Some New Rigs Added Last Month; Crude Futures Have Increased Over Past Three Months
As of July 8, the total U.S. rig count only fell seven rigs from last week, according to Enverus.
Faring the best were natural gas plays, with the onshore Gulf Coast region well starts (dominated by the Haynesville Shale) down 18% in the second quarter and Northeast spuds (primarily the Marcellus and Utica shale plays) down 22%. The largest monthly declines were in the Denver-Julesburg Basin (-57%), Williston Basin (-17%) and Permian Basin (-16%). Gas plays along the Gulf Coast, primarily the Haynesville Shale, have had smaller decreases.
The U.S. Energy Information Administration projected a fall in domestic crude output from 12.2 million bbl/d in 2019 to 11.6 million bbl/d in 2020. Global petroleum and other liquid fuels consumption fell from a record 101 million bbl/d in 2019 to 92.9 million bbl/d in 2020.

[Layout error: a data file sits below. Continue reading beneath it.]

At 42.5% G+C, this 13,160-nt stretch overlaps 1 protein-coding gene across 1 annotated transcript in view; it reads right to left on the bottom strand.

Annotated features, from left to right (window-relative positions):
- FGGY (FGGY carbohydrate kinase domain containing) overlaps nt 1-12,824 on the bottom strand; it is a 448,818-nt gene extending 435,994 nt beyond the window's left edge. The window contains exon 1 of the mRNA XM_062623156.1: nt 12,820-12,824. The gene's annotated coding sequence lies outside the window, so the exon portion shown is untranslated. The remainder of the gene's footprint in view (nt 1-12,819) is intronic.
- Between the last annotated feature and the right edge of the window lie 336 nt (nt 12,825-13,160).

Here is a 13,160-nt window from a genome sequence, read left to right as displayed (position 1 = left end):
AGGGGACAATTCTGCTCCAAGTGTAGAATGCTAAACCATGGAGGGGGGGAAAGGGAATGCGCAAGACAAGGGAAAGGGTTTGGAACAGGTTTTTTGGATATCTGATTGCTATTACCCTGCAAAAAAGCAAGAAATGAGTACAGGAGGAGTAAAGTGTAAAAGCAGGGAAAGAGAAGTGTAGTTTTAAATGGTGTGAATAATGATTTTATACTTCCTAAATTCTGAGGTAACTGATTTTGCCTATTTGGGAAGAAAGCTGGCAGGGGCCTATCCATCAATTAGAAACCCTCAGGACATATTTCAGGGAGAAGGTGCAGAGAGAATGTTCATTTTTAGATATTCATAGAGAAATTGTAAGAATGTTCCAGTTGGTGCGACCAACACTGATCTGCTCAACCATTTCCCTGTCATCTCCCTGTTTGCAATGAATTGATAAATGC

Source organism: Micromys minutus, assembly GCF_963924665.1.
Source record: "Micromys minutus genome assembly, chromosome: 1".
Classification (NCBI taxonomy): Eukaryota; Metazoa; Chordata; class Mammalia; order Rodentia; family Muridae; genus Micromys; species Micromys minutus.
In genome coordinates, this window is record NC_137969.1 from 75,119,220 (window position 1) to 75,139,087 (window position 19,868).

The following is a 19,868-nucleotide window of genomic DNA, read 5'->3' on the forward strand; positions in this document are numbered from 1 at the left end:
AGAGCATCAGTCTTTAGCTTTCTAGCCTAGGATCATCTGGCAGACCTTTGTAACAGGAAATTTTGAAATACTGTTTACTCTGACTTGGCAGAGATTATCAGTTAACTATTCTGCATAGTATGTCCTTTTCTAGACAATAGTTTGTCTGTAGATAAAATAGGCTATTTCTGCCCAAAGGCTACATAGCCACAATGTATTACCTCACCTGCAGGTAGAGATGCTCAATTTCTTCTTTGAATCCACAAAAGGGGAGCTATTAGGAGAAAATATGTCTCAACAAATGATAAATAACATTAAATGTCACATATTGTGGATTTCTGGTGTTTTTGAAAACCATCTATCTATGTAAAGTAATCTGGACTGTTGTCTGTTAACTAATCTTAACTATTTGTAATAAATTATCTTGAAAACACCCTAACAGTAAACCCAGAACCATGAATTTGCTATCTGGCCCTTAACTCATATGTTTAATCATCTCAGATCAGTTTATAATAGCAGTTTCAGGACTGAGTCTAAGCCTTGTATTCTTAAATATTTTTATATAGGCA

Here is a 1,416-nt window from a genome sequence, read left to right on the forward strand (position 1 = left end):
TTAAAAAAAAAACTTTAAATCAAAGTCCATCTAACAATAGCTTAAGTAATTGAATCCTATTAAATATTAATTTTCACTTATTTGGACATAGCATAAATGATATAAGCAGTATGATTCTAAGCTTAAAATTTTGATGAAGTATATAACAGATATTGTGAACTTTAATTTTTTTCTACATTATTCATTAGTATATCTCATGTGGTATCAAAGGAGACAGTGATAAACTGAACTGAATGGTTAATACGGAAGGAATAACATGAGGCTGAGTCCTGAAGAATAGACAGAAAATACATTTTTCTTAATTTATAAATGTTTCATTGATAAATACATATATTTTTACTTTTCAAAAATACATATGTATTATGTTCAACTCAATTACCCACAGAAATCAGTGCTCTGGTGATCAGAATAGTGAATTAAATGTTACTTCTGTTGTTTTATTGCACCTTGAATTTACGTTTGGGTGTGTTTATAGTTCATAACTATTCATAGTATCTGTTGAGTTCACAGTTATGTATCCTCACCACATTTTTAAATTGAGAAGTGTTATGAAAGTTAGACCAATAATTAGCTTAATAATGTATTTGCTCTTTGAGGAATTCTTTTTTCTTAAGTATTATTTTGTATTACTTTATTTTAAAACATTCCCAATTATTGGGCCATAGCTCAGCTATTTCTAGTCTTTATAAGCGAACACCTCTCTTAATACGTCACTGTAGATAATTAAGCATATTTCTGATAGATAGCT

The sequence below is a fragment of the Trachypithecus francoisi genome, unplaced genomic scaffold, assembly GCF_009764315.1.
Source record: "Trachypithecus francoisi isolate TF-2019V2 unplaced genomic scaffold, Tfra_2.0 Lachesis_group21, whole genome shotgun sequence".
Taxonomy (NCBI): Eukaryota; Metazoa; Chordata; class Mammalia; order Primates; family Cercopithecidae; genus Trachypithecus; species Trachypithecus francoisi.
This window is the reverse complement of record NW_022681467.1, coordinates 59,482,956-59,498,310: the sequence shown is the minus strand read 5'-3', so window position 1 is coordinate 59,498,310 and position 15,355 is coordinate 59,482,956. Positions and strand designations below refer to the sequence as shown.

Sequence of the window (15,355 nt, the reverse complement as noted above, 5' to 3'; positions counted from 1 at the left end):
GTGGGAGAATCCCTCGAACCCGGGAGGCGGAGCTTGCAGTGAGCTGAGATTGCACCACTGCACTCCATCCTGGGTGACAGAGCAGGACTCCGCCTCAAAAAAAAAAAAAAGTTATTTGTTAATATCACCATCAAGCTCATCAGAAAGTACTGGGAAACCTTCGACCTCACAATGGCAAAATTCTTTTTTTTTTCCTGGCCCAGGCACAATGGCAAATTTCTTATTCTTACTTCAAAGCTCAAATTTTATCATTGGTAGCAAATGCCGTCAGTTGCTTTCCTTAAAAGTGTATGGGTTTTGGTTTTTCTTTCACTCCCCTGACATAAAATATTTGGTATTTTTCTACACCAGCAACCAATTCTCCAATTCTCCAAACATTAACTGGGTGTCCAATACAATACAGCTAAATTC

Even though U.S. oil prices are still down about 34% since the start of the year due to the effect of coronavirus on fuel demand, U.S. crude futures have jumped 113% over the past three months to about $40/bbl on July 10 on hopes global economies will snap back as governments lift lockdowns.
Analysts said higher oil prices will encourage energy firms to slow rig count reductions and possibly start adding some units later this year.